After 10 years of “politely” highlighting the impact of funding cuts, the Association of Colleges will now make “a lot more noise”, after a plea to ministers for cash to fund a lecturer pay rise was rejected.
It will kick off its new louder strategy by holding a “week of action” in October, where students, staff, parents, employers, and stakeholders will be asked to “advocate for colleges”.
The action follows the Department for Education’s decision to fund a 3.5 per cent pay rise for school teachers while ignoring college lecturers – an announcement which left David Hughes (pictured), the boss of the AoC, “angry” and “frustrated”.
He wrote to education secretary Damian Hinds setting out the case for a similar pay increase in colleges in a letter, seen by FE Week, sent on July 19.
It explained the “unfair” discrepancy between average college and school teacher pay – £30,000 compared with £37,000 respectively – and how continuous government cuts have left it impossible for colleges to offer decent staff pay increases.
“Colleges have managed their budgets to cope with real-term funding cuts by making efficiency gains where they can but the scope for them to continue to do this has all-but run out,” the letter said.
“With nowhere else to turn, colleges have offered below-inflation pay rises for several years with the result that staff pay has been held back.
“We would like to ask DfE to provide funds to allow colleges to at least match the school teacher pay awards for 2018-19 and 2019-20.”
After sending the letter Mr Hughes said he had many discussions with DfE, the tone of which were “initially quite positive, based I think on the expectation that the Treasury would fully or partially fund the teachers’ pay award, giving them some potential to use savings for college pay”.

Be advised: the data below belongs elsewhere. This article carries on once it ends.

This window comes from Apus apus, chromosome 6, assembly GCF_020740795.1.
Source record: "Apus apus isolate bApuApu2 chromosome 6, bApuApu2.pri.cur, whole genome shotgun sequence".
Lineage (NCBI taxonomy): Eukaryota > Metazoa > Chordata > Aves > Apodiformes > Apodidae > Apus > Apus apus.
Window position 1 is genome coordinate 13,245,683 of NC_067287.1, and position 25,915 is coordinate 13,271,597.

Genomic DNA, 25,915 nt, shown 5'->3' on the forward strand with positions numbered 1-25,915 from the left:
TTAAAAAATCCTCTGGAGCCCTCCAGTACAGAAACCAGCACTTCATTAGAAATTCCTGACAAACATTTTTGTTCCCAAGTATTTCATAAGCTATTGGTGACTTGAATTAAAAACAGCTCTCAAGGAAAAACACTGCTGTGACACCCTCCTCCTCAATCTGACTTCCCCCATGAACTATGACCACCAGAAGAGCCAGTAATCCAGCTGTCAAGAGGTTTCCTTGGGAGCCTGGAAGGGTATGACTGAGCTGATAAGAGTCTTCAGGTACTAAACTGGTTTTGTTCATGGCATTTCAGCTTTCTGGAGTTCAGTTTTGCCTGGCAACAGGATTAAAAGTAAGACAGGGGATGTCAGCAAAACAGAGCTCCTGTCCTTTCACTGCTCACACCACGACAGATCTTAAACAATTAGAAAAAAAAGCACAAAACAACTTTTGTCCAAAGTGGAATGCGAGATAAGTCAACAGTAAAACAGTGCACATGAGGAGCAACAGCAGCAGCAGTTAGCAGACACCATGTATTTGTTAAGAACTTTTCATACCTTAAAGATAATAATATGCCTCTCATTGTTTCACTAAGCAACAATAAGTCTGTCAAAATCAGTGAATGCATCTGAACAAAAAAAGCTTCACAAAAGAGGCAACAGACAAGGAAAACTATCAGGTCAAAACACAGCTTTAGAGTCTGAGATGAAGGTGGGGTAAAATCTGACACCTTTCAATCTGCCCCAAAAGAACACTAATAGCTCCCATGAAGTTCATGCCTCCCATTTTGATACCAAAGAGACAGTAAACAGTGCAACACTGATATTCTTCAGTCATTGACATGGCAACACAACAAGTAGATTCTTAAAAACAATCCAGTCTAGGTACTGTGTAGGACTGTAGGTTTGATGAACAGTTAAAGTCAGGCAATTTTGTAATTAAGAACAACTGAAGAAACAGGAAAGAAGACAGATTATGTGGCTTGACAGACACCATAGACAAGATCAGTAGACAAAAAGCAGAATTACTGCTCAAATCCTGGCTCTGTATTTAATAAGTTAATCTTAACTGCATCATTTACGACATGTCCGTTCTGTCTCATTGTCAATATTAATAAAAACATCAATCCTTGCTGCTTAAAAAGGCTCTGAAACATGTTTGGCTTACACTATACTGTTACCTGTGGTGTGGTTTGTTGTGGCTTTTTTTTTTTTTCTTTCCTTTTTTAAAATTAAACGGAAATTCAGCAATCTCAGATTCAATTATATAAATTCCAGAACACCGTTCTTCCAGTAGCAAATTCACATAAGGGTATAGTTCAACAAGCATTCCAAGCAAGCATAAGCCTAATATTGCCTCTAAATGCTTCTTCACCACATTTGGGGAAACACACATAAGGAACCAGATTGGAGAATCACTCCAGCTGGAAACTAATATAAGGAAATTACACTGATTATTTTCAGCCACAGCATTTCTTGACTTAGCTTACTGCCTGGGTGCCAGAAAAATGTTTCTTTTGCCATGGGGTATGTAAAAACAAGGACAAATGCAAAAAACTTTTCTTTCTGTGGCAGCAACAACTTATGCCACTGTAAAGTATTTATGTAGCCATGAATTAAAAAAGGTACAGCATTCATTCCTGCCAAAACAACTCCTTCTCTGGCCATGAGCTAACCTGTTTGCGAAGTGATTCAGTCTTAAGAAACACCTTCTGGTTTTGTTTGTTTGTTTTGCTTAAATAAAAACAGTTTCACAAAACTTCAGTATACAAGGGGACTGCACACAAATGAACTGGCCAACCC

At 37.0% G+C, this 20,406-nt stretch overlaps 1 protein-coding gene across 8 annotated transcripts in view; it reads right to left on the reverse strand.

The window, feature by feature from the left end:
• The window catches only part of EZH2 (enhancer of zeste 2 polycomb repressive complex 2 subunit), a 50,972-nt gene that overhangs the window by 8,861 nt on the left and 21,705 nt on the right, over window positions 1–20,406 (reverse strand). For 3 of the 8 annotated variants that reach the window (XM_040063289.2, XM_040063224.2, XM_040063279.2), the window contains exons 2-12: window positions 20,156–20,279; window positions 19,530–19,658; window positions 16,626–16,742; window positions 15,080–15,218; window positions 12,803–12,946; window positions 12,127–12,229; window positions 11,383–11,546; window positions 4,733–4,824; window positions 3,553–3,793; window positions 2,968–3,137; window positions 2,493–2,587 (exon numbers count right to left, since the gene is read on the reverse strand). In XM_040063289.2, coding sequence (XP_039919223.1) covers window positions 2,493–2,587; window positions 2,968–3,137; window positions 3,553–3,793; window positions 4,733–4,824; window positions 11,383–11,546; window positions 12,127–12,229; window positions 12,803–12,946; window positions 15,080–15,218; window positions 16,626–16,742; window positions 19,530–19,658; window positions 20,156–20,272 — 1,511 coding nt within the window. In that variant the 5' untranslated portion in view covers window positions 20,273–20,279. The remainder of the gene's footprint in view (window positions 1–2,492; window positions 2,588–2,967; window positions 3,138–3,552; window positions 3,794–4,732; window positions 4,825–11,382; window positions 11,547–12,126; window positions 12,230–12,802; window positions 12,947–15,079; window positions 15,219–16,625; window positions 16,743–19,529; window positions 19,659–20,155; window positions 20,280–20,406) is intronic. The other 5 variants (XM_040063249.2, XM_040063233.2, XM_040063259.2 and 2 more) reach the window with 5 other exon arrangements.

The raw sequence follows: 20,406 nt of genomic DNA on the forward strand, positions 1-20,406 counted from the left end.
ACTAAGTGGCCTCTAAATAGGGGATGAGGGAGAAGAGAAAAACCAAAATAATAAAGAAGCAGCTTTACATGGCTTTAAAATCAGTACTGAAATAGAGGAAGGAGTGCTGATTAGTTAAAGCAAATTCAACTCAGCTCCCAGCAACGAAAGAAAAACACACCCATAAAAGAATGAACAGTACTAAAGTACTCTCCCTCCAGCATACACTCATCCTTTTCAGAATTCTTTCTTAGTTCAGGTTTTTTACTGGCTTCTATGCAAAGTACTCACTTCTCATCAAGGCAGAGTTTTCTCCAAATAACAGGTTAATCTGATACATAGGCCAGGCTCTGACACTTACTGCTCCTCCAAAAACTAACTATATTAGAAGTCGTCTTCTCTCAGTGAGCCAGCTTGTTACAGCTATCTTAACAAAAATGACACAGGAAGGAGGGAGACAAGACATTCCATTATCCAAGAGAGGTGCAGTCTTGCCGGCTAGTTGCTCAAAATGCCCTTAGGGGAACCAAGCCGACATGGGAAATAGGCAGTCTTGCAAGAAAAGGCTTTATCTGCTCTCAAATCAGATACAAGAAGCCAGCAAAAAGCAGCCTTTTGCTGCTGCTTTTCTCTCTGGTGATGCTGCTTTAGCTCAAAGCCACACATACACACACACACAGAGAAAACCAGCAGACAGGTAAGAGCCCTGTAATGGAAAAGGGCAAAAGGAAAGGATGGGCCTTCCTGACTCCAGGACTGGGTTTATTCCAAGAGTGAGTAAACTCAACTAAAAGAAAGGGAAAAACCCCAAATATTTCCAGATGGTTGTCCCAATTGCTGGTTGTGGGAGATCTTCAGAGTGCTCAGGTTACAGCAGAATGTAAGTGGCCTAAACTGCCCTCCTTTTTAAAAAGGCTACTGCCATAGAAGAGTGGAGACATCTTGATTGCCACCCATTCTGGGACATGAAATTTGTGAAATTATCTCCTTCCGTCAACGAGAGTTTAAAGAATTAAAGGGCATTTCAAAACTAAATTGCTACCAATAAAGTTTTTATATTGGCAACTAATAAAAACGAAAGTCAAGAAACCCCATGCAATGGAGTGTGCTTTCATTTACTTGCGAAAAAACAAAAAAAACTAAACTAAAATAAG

But when the announcement was made that DfE had to find savings in its own budget for school teacher salary rises, the tone became “less positive”.
He then received a letter from skills minister Anne Milton on August 21 which essentially said no to the request.
“Schools and colleges have different workforces and requirements, and the way pay is determined in those sectors is quite separate,” she said.
“We want to make sure that there is an effective funding system for FE which can support sustainable, high quality education. We are considering this as part of the upcoming spending review, scheduled to take place in 2019.”
Mr Hughes was “deeply disappointed” by the minister’s response.
He told FE Week that during the last 10 years of funding cuts to colleges his association has been “politely setting out how difficult that is and the impact on students and staff”.
But now “we need to try something different”.
“There is no more mileage in simply making the case, proving that funding is inadequate, trying to persuade DfE – we have achieved all of that, which is progress of sorts,” he said in a letter to the AoC’s members on Friday.
“What we need now is to make our voices heard on the political level, to fight for college and students’ needs in what looks set to be a tough set of spending decisions this autumn in the budget and more importantly in the Spending Review in early 2019.”
He told FE Week that his association was planning a “week of action” to start October 15.
“The issue is we are in a very tight funding financial constraint position with government so we have to make a lot more noise and get a lot more students, staff, parents, employers, stakeholders, partners to advocate for colleges,” he said.
“The week of action is going to ramp up the noise about how important colleges are.
“We’ll be doing that positively and politely, but we want to make as much noise as possible to say colleges are vital in every community and they really matter, and investment in colleges is not throwing money away.”
Mr Hughes said his association will decide exactly what action will be taken during that week in the coming weeks, and more information will be released next month.
The week of action will be held the same week that a national UCU ballot for industrial action over staff pay closes.